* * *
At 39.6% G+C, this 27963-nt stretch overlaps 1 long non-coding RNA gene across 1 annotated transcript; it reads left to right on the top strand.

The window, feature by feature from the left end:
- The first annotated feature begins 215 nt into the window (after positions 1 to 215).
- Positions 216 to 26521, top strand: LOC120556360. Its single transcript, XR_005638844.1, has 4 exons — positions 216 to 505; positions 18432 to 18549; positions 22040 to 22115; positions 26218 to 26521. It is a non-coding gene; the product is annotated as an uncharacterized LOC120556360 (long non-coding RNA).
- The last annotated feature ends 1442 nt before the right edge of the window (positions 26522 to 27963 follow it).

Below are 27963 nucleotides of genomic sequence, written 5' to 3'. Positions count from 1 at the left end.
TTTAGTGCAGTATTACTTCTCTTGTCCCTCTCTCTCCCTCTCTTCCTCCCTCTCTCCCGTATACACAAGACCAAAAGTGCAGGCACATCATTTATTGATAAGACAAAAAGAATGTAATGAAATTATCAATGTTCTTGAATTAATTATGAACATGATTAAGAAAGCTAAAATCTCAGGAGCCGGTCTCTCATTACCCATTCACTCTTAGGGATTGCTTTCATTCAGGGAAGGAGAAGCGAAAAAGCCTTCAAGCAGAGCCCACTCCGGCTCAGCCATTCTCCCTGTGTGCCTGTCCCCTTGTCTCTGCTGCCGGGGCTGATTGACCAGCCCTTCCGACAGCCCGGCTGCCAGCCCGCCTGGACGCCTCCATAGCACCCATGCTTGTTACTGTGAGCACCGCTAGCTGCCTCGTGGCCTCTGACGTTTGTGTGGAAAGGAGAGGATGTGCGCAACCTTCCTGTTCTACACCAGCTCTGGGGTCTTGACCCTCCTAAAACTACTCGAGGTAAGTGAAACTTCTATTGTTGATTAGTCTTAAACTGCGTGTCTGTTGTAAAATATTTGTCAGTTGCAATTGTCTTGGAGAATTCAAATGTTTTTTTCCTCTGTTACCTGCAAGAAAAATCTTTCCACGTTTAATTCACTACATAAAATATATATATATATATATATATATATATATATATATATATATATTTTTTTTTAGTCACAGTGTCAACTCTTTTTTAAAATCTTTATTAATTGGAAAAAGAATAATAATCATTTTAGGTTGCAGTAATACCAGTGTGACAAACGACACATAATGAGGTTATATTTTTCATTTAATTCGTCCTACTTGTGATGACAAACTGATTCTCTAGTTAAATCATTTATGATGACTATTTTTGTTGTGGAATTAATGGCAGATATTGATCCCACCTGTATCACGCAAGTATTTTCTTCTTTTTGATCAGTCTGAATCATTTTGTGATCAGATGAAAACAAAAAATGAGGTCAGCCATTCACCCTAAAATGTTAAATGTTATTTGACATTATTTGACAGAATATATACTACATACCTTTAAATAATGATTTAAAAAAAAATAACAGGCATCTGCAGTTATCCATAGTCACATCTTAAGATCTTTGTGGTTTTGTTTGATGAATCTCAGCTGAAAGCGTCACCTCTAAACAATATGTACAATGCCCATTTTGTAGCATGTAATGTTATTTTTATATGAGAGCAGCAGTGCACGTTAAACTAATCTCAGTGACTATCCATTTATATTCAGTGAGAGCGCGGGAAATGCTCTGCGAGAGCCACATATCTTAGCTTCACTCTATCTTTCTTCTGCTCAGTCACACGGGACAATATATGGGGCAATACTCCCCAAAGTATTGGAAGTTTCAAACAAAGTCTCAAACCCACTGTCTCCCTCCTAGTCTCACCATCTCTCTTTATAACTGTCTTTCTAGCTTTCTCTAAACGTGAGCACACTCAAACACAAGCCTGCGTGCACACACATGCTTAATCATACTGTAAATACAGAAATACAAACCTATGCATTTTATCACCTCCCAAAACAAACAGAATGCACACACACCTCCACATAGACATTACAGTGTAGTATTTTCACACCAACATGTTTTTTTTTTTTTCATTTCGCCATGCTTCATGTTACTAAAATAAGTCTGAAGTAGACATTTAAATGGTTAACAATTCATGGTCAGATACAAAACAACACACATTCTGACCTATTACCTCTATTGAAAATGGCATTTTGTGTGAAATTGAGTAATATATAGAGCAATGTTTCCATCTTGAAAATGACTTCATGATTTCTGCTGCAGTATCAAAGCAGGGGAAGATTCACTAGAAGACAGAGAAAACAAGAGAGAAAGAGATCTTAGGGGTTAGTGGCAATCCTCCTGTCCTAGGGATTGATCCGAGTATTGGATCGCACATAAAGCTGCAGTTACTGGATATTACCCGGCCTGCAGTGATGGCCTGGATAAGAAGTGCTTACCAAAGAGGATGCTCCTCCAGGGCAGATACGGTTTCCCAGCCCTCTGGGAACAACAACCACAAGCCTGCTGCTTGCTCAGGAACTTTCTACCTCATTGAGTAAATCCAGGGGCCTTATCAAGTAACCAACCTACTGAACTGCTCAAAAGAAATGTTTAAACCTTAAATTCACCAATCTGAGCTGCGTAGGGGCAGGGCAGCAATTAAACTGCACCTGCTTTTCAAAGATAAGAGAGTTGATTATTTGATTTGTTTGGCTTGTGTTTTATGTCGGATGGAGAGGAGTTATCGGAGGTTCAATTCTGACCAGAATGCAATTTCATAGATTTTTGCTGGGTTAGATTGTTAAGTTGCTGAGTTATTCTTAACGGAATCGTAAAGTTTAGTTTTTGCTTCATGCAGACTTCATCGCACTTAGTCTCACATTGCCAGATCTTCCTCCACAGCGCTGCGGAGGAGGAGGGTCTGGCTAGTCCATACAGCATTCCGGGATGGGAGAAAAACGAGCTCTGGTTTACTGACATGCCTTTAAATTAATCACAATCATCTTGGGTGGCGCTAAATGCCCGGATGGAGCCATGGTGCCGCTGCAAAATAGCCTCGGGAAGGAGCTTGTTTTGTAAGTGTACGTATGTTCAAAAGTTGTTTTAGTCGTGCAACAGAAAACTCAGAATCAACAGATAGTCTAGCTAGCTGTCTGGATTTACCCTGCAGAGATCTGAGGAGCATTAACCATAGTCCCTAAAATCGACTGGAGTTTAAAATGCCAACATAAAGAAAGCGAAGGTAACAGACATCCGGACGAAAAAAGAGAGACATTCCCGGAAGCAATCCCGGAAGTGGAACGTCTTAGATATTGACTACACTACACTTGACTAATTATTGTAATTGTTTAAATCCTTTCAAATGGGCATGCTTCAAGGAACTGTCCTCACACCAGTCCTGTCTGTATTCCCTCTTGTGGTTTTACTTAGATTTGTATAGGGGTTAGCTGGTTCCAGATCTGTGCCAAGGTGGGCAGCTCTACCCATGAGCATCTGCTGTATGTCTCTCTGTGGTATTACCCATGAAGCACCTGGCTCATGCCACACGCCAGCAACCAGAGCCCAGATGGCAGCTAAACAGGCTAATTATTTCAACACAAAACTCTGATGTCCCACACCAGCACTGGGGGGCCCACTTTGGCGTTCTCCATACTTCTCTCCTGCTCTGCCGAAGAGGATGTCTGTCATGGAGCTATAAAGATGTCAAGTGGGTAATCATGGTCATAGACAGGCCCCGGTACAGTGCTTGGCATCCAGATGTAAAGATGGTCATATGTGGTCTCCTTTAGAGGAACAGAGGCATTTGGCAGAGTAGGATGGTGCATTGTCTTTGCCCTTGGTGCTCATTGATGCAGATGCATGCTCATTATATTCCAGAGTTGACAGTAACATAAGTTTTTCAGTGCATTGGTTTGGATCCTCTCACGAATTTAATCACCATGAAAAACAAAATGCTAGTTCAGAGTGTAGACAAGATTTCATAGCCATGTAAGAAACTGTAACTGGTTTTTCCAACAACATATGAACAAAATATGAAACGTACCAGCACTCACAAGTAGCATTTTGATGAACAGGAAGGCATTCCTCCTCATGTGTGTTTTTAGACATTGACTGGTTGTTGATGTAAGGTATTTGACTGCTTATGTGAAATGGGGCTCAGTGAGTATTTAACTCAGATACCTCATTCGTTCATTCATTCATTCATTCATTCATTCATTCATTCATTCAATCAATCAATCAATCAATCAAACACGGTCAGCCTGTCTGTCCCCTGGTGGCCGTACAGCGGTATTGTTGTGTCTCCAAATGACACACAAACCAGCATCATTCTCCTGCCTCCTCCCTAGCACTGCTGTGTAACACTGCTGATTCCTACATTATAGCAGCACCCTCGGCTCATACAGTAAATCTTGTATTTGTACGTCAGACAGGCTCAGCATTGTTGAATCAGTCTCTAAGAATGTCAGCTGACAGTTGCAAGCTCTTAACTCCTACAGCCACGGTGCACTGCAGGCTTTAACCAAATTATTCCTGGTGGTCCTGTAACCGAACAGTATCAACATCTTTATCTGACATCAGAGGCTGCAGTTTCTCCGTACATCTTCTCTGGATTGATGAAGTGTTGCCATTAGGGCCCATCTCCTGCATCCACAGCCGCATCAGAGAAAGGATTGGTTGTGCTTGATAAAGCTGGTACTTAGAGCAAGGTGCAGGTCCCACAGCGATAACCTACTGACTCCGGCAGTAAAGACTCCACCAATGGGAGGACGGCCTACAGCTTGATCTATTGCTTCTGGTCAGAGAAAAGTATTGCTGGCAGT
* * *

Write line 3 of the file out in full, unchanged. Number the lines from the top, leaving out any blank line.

- The first annotated feature begins 215 nt into the window (after positions 1 to 215).